Ranking Presidents by Their Lifetime Contributions to the Country
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I'm wondering if folks think our Presidents would be rated differently if their total efforts were evaluated. I'm not far into the challenge (up to Adams in Paris), but it seems already that some certainly contributed much more than "just" whatever they accomplished during their years (or months) in office.
I think that when I am ranking mine, I am already taking that into consideration - in essence I am ranking them as men, presidents, statesmen, patriots, etc. not just as Presidents.
I wouldn't say that Washington was thegreatest president of the first 6 that I have read, but overall he was the greatest at this point in my reading. So, I guess I need to go back and indicate that my rankings are on such and such so that it is clearer.
It's an interesting point but I'm not sure if it doesn't raise more questions than it answers. Jefferson and Adams both contributed far more outside of their respective presidential terms than they did while in executive office. Lincoln, on the other hand -- probably the greatest of the great as Presidents go -- would hardly be remembered at all had he not become President. Taking into account Carter's post-presidential career certainly raises his estimation after a rather poor showing in office. There's a long string of late nineteenth century Presidents who are hardly blips on the radar, in office or out.
>I'm not sure if it doesn't raise more questions than it answers
Absolutely. I was just wondering what you much-more-well-read folks thought. Carter, as you say, has made a good showing since leaving office (he's a saint, if you ask me), and while it doesn't change his Presidential record, it is only his position as ex-President which has made possible the success of his current activities. It does seem to be of one cloth, especially since he didn't have to do any of it and could have just slunk away after his defeat.
I'm unsatisfied with my knowledge of Washington's time in office, but the combination of his devotion to the military and independence for the 8 years of the Revolution, and his insistence on stepping down twice, as general and as president, leads me to view the total of his contributions as far greater than the sum of the parts.
They (and Lincoln) make quite a contrast to our recently-departed ex, who, at least from this vantage point in time, seems to have left us with nothing positive to balance the negatives: undistinguished going in, a disaster in office, and, so far, no indication that he has anything to offer out of office. He's got time, though, if he cares to make effort.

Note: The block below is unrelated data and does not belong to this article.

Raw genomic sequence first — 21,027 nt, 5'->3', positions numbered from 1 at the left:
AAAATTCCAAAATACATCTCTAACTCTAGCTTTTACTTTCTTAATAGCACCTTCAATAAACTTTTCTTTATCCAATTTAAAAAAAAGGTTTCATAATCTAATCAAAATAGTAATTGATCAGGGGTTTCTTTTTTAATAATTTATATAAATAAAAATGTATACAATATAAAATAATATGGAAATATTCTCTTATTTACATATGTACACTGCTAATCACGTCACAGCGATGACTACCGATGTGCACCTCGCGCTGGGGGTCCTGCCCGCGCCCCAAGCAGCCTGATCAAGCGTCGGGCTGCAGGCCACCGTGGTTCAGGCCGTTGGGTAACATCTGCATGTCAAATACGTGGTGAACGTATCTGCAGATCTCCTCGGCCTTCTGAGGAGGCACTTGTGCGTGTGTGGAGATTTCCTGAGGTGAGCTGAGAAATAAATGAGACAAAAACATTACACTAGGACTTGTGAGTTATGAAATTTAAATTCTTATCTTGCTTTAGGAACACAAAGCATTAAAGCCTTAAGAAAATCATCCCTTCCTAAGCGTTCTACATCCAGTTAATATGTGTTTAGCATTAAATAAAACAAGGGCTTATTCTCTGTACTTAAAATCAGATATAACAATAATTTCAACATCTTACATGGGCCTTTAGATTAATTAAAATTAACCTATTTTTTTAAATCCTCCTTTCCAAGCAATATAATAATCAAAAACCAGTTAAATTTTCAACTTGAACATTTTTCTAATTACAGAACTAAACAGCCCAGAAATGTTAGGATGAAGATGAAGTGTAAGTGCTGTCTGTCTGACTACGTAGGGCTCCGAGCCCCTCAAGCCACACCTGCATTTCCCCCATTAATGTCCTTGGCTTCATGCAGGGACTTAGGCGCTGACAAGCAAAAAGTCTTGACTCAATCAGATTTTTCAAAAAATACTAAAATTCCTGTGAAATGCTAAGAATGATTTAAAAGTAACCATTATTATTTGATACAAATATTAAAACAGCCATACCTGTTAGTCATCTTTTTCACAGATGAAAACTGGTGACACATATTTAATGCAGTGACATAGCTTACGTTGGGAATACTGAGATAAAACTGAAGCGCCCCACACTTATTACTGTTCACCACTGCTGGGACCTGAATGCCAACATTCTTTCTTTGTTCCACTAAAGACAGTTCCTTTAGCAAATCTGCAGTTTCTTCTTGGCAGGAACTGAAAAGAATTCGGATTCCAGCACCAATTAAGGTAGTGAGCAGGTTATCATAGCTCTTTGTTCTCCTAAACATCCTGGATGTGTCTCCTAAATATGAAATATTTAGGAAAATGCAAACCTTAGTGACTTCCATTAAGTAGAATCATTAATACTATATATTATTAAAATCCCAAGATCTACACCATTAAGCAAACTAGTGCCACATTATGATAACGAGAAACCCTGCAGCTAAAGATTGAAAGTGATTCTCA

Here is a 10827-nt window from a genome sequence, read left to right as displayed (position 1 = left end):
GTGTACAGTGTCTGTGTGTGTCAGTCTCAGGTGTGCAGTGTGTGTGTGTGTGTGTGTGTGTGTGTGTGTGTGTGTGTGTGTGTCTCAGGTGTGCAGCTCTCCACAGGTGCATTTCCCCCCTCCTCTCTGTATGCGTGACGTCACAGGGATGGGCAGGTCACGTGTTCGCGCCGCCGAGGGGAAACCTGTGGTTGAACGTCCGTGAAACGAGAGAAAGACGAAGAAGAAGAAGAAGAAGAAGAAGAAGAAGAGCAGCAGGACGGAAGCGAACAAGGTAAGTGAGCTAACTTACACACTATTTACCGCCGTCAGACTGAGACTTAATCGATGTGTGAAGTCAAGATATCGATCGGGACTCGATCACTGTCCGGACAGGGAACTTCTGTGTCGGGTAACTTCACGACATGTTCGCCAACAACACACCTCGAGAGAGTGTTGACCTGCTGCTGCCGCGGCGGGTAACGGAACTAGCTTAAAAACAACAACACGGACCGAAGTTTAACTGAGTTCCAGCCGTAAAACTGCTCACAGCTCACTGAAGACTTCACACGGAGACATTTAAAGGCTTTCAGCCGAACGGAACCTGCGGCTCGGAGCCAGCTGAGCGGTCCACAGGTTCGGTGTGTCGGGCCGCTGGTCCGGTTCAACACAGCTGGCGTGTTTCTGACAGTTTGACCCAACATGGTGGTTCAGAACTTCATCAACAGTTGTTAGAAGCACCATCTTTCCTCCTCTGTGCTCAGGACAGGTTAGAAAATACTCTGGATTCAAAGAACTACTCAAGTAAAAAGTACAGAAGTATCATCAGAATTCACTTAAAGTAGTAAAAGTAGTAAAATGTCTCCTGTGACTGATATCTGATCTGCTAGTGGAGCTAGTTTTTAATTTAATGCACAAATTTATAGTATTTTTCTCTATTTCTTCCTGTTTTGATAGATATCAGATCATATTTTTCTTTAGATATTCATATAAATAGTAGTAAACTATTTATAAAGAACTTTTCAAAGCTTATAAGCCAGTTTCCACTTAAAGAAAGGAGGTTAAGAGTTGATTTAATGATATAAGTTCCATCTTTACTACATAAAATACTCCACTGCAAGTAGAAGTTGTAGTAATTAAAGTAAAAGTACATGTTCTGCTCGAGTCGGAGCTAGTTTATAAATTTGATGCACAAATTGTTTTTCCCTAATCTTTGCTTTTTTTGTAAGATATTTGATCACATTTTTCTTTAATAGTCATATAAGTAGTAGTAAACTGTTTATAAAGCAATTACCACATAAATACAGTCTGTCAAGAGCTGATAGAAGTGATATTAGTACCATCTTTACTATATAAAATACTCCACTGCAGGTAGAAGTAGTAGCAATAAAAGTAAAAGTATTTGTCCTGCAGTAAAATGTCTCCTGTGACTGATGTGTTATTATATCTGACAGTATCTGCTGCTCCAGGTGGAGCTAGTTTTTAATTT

Now I'm reading about Adams, and while I saw the HBO (PBS?) series, I'm still shocked at what he and his family sacrificed (not just golf.)
Character certainly seems to have a lot to do with it.
True, we'll all have to make sure that we are clear as to why we rank them where we do. My ranking will be different from someone else's because I take one aspect and feel that it is a higher value than something else. It will be interestring to see how things develop.
Marge -- I don't think we're suppossed to talk about the ex- whatever he is unless we have something balanced to say and I think you know my position on this ... however, going back in time Washington was a not only a great President but a great man despite the many individual aspects of the man you can naturally find fault with. In a very different sense, I think we can say this of the highly flawed but great Adams and Jefferson as well, although what distinguishes Washington is the fact that he was absolutely essential to the success of the United States, warts and all. The amazing thing about the Founders -- adding Franklin, Madison, Hamilton into the group that includes the three we already mentioned -- is that they were all greater than the sum of their individual parts and al of those individual parts combined worked masterfully together for our greater good. It was our amazing fortune that these were the six that came together and not a half-dozen like the ones in France in 1790's or Russia in the late nineteens.